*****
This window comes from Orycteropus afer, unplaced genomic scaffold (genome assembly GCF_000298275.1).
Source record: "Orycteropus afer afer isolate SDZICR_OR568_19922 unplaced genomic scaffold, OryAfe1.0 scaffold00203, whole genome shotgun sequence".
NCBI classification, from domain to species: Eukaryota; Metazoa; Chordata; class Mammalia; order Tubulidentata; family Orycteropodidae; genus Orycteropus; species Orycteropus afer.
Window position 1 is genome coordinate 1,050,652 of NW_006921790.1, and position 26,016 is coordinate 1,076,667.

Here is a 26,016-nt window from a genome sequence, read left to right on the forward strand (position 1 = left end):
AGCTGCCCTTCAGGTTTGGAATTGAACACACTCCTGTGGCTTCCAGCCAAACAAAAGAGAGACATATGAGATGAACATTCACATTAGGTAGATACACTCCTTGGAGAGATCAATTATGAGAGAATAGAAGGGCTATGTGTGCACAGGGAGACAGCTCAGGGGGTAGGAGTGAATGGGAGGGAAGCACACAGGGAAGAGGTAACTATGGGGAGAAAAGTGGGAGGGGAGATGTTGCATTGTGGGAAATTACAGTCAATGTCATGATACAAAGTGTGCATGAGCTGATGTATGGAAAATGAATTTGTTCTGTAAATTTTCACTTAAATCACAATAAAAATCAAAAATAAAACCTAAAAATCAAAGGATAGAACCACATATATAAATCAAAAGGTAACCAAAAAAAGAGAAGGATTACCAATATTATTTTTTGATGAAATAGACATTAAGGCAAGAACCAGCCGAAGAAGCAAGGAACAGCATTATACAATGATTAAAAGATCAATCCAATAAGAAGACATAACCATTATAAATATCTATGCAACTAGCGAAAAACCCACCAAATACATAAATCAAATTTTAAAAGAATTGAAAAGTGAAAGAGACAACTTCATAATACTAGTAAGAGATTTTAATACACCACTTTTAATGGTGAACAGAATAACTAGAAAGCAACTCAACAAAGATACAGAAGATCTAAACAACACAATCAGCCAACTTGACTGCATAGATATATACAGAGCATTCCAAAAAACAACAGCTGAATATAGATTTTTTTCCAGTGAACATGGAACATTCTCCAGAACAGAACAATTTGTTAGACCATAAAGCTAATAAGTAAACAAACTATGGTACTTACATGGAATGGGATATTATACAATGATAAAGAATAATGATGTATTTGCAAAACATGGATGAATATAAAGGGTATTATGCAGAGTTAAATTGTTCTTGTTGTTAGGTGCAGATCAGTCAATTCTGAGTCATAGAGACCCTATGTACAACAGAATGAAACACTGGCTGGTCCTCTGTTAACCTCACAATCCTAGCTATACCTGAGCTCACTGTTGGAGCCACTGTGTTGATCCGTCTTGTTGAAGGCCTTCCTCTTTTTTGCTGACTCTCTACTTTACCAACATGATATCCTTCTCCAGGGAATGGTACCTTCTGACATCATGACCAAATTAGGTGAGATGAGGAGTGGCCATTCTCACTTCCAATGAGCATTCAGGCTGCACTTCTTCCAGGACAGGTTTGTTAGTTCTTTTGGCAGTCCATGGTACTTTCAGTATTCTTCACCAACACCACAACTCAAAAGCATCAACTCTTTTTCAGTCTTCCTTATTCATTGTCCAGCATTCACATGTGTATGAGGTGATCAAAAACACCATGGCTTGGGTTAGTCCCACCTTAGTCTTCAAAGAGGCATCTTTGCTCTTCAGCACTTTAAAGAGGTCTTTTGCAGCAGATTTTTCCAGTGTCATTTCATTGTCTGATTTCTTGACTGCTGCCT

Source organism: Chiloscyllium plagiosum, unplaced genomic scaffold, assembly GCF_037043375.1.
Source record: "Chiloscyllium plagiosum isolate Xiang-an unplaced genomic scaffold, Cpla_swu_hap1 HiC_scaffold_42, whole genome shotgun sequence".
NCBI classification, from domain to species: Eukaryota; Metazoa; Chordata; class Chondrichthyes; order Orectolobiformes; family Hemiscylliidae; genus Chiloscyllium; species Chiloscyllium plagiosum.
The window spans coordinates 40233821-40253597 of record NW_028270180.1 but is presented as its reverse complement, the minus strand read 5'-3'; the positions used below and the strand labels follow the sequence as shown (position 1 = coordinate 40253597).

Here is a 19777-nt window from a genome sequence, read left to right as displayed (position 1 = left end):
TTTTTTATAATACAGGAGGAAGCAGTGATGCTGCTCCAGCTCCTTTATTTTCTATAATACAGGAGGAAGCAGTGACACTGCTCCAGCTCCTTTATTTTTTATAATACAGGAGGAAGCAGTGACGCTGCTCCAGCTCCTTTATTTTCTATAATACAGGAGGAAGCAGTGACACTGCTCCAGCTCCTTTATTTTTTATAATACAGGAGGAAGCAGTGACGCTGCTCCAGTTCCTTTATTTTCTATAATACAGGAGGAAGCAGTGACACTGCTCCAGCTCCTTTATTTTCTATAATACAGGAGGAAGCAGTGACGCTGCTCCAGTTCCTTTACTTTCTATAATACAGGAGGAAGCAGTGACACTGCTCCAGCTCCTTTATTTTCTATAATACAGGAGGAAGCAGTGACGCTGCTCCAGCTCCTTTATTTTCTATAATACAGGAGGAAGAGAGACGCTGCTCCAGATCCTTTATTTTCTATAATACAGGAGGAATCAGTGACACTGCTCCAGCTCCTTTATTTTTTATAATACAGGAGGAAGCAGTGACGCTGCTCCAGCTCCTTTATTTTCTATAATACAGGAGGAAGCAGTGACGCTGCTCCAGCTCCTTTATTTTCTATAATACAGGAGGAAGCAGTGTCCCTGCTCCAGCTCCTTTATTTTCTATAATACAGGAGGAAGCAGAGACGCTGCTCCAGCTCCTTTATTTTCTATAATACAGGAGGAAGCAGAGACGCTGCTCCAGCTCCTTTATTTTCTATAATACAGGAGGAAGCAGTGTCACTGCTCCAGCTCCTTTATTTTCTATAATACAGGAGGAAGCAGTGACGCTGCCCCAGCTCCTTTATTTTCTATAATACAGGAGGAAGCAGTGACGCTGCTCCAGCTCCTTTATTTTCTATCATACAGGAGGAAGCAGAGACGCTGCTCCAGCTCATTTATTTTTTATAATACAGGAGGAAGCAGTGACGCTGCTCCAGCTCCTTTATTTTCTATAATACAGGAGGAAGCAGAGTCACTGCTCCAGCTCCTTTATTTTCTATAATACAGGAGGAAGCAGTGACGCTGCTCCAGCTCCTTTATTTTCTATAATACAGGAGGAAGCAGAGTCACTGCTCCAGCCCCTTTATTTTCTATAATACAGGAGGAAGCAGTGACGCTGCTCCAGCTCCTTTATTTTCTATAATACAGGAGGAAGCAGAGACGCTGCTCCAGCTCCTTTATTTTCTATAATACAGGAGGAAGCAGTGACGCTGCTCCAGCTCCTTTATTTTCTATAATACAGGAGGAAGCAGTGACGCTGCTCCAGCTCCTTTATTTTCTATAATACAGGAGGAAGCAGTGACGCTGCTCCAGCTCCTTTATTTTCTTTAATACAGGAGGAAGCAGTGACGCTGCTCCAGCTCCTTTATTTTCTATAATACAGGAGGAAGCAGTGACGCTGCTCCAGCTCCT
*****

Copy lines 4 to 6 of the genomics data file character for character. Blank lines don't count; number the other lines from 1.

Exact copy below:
Window position 1 is genome coordinate 1,050,652 of NW_006921790.1, and position 26,016 is coordinate 1,076,667.

Here is a 26,016-nt window from a genome sequence, read left to right on the forward strand (position 1 = left end):
AGCTGCCCTTCAGGTTTGGAATTGAACACACTCCTGTGGCTTCCAGCCAAACAAAAGAGAGACATATGAGATGAACATTCACATTAGGTAGATACACTCCTTGGAGAGATCAATTATGAGAGAATAGAAGGGCTATGTGTGCACAGGGAGACAGCTCAGGGGGTAGGAGTGAATGGGAGGGAAGCACACAGGGAAGAGGTAACTATGGGGAGAAAAGTGGGAGGGGAGATGTTGCATTGTGGGAAATTACAGTCAATGTCATGATACAAAGTGTGCATGAGCTGATGTATGGAAAATGAATTTGTTCTGTAAATTTTCACTTAAATCACAATAAAAATCAAAAATAAAACCTAAAAATCAAAGGATAGAACCACATATATAAATCAAAAGGTAACCAAAAAAAGAGAAGGATTACCAATATTATTTTTTGATGAAATAGACATTAAGGCAAGAACCAGCCGAAGAAGCAAGGAACAGCATTATACAATGATTAAAAGATCAATCCAATAAGAAGACATAACCATTATAAATATCTATGCAACTAGCGAAAAACCCACCAAATACATAAATCAAATTTTAAAAGAATTGAAAAGTGAAAGAGACAACTTCATAATACTAGTAAGAGATTTTAATACACCACTTTTAATGGTGAACAGAATAACTAGAAAGCAACTCAACAAAGATACAGAAGATCTAAACAACACAATCAGCCAACTTGACTGCATAGATATATACAGAGCATTCCAAAAAACAACAGCTGAATATAGATTTTTTTCCAGTGAACATGGAACATTCTCCAGAACAGAACAATTTGTTAGACCATAAAGCTAATAAGTAAACAAACTATGGTACTTACATGGAATGGGATATTATACAATGATAAAGAATAATGATGTATTTGCAAAACATGGATGAATATAAAGGGTATTATGCAGAGTTAAATTGTTCTTGTTGTTAGGTGCAGATCAGTCAATTCTGAGTCATAGAGACCCTATGTACAACAGAATGAAACACTGGCTGGTCCTCTGTTAACCTCACAATCCTAGCTATACCTGAGCTCACTGTTGGAGCCACTGTGTTGATCCGTCTTGTTGAAGGCCTTCCTCTTTTTTGCTGACTCTCTACTTTACCAACATGATATCCTTCTCCAGGGAATGGTACCTTCTGACATCATGACCAAATTAGGTGAGATGAGGAGTGGCCATTCTCACTTCCAATGAGCATTCAGGCTGCACTTCTTCCAGGACAGGTTTGTTAGTTCTTTTGGCAGTCCATGGTACTTTCAGTATTCTTCACCAACACCACAACTCAAAAGCATCAACTCTTTTTCAGTCTTCCTTATTCATTGTCCAGCATTCACATGTGTATGAGGTGATCAAAAACACCATGGCTTGGGTTAGTCCCACCTTAGTCTTCAAAGAGGCATCTTTGCTCTTCAGCACTTTAAAGAGGTCTTTTGCAGCAGATTTTTCCAGTGTCATTTCATTGTCTGATTTCTTGACTGCTGCCT